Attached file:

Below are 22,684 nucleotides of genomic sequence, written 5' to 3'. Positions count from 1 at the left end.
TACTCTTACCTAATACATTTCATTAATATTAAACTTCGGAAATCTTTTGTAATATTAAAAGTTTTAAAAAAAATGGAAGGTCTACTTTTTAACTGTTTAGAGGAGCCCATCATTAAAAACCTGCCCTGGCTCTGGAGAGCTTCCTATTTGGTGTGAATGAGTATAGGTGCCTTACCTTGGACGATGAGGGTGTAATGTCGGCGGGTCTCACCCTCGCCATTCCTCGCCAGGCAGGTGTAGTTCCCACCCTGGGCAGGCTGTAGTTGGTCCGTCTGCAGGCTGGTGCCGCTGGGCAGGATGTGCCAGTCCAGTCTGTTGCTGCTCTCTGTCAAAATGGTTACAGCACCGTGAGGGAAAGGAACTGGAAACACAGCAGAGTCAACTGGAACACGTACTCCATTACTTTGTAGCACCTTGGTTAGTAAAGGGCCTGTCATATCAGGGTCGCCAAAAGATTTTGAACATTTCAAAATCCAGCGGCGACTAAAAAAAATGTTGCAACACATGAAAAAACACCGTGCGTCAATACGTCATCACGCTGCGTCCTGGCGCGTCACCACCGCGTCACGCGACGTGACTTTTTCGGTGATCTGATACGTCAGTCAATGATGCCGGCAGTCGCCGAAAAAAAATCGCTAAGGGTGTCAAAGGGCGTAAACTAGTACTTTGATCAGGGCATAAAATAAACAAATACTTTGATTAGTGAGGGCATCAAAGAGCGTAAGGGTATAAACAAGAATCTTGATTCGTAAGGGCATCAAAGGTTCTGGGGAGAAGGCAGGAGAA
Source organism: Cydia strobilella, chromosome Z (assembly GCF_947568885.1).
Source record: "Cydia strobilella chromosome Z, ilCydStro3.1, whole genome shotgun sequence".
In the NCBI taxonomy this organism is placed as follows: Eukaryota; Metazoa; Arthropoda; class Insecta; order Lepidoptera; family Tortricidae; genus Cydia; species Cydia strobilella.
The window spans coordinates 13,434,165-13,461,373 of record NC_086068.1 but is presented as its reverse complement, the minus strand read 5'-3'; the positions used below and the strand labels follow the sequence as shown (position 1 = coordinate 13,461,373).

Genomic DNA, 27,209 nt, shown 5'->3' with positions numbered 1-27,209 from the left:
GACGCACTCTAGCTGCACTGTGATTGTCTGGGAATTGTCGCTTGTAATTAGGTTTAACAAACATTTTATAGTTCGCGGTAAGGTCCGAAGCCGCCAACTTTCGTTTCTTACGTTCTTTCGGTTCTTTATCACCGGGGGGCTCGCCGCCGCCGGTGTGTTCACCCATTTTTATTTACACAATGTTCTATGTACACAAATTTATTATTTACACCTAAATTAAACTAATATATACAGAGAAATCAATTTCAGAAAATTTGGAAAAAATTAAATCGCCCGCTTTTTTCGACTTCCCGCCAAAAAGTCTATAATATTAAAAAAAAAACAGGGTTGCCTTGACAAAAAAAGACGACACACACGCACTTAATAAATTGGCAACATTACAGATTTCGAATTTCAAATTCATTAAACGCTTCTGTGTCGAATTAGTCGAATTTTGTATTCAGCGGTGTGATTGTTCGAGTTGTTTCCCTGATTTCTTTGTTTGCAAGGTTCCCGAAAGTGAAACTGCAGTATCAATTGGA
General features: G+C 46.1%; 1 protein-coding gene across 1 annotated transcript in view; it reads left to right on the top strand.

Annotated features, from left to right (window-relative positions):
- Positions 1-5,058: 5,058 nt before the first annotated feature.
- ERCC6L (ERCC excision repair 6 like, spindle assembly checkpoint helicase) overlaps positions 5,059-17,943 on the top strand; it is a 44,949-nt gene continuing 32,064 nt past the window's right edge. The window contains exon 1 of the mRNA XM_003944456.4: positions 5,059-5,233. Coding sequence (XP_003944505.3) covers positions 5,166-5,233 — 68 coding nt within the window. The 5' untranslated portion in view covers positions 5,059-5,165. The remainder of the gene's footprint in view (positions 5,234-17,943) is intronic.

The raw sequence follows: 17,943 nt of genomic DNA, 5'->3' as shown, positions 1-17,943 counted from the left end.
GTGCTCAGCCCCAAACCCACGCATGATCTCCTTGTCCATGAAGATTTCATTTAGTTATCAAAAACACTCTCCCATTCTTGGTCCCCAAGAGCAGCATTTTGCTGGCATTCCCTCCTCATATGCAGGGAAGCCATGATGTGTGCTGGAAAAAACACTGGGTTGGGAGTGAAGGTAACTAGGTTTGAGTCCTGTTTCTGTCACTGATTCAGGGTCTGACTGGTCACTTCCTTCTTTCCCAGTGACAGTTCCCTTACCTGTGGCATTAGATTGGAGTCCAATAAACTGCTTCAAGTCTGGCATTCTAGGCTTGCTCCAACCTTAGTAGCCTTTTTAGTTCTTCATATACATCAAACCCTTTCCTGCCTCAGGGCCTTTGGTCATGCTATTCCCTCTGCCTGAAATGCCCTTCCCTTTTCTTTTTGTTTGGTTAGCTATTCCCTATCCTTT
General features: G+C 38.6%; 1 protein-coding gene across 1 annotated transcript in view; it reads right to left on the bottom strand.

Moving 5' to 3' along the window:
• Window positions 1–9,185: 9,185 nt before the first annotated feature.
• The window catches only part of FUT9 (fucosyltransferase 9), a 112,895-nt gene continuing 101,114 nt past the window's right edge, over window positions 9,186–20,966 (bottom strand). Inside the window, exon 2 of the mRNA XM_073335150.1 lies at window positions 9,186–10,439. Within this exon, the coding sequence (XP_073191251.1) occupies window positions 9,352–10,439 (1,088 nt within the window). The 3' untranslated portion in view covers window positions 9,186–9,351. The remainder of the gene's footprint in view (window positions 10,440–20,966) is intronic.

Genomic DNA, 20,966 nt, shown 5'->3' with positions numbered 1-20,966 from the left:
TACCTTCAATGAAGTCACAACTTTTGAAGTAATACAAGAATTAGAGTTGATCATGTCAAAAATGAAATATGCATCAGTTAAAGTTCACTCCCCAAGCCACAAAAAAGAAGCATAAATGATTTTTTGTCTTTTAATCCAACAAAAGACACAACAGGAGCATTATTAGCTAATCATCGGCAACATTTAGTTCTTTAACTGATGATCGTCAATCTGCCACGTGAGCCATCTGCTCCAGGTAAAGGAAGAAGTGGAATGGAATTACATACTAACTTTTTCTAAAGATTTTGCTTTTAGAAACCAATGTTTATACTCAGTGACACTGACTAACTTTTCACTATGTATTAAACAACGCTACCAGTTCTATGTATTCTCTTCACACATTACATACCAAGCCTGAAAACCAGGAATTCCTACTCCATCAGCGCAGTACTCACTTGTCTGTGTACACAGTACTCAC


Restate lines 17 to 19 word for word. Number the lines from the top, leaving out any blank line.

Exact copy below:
• Window positions 1–9,185: 9,185 nt before the first annotated feature.
• The window catches only part of FUT9 (fucosyltransferase 9), a 112,895-nt gene continuing 101,114 nt past the window's right edge, over window positions 9,186–20,966 (bottom strand). Inside the window, exon 2 of the mRNA XM_073335150.1 lies at window positions 9,186–10,439. Within this exon, the coding sequence (XP_073191251.1) occupies window positions 9,352–10,439 (1,088 nt within the window). The 3' untranslated portion in view covers window positions 9,186–9,351. The remainder of the gene's footprint in view (window positions 10,440–20,966) is intronic.

Genomic DNA, 20,966 nt, shown 5'->3' with positions numbered 1-20,966 from the left: